Creatine is a molecule naturally produced in the body using three amino acids – methionine, arginine, and glycine. Creatine is also present in various foods, mainly seafood and red meat. So if you’re a vegan or vegetarian, supplementing with creatine is a good idea because you’re likely not getting any from your diet.
Most of the creatine present in your body is found in the brain and skeletal muscle. Creatine is often stored as phosphocreatine, also known as creatine phosphate. As the name suggests, phosphocreatine consists of a creatine molecule bound to a phosphate group.
Optimal creatine stores are advantageous for high-intensity activities, such as resistance training, because as your body breaks down adenosine triphosphate (ATP) for energy into creatine adenosine diphosphate (ADP). Since ADP cannot be used for energy, the phosphocreatine can donate its phosphate group to convert ADP back into ATP. Therefore, your body has a quick replenishment of energy, which it needs in order to perform at a high level.
Although creatine is often touted for its physical performance benefits and ability to enhance lean mass, an increasing amount of research has found that creatine also positively affects the brain. A 2018 systematic review found that creatine supplementation improved short-term memory as well as intelligence and reasoning in healthy adults. Many argue that everyone should supplement with creatine, regardless of whether they do resistance training or not.
How long does it take creatine to work?
To notice the benefits of creatine, it can take anywhere from 1-4 weeks, depending on how much you’re supplementing with and how much creatine you already have in your body. This is also why adding creatine to pre-workout supplements is starting to become less popular. When you take a pre workout supplement you want to notice the effects in minutes not weeks.
Once creatine stores are full, 3-5 grams per day will keep your stores at a sufficient level. A few years ago it was pretty popular to perform muscle creatine loading, which means taking 20-30 grams per day for about 7 days; however, that’s not necessary and may lead to GI issues.
After a few weeks of taking creatine daily, you may notice an increase in strength, power, cognition, and muscle mass. With that said, some people are non-responders to creatine, which means they don’t see any benefits from creatine supplementation.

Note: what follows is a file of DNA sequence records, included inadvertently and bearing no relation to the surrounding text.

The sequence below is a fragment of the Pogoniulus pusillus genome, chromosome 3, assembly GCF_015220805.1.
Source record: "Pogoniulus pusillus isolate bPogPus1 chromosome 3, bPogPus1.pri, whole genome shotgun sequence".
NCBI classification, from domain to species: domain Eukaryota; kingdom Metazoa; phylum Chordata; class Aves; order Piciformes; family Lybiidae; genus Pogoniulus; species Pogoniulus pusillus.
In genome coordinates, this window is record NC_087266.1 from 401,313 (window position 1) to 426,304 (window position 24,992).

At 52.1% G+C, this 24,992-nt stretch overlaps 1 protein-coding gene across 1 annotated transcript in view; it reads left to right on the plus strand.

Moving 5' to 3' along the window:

More likely than not, creatine supplement non-responders already have a sufficient amount of creatine, so they don’t notice anything different from adding more. For those that do respond well to creatine supplementation, there’s no need to cycle off either!
Before the price of creatine increased, it was common to see an efficacious dose of creatine in a pre-workout. Since creatine is the most well-researched ingredient in the sports nutrition industry, an increasing number of consumers are looking for that ingredient in various products.
However, some would argue that having creatine in your pre-workout doesn’t serve the customer because it takes up space, doesn’t offer any acute benefits, and should actually be taken daily. Therefore, they use other ingredients in their pre-workout instead and offer creatine as a commodity.
With the conflicting research surrounding the interactions between creatine and caffeine and some evidence showing that post-workout is the best time to take creatine, if you want to optimize your creatine supplementation, take creatine and pre-workout at separate times.
Nonetheless, creatine has been shown time and again to be effective and safe. The most researched form is creatine monohydrate, so that’s what we recommend. You can always try out other forms of creatine to see if they give you additional benefits. Regardless of what form you take, always buy creatine and pre-workout from a reputable supplement company.
- Antonio, J. et al. “Common questions and misconceptions about creatine supplementation: what does the scientific evidence really show?” Journal of the Internation Society of Sports Nutrition, vol. 18, 13. https://jissn.biomedcentral.com/articles/10.1186/s12970-021-00412-w
- Trexler, E. and Smith-Ryan, A. 2015 Creatine and Caffeine: Considerations for Concurrent Supplementation.” International Journal of Sport Nutrition and Exercise Metabolism, vol. 25(6): 607-623. https://journals.humankinetics.com/view/journals/ijsnem/25/6/article-p607.xml
- Antonio, J. et al. “The effects of pre versus post-workout supplementation of creatine monohydrate on body composition and strength.” Journal of the International Society of Sports Nutrition, vol. 10, article number: 13. https://jissn.biomedcentral.com/articles/10.1186/1550-2783-10-36
- Avgerinos, K. et al. July 2018. “Effects of creatine supplementation on cognitive function of healthy individuals: A systematic review of randomized controlled trials.” Exp Gerontol. vol. 108:166-173. https://www.ncbi.nlm.nih.gov/pmc/articles/PMC6093191/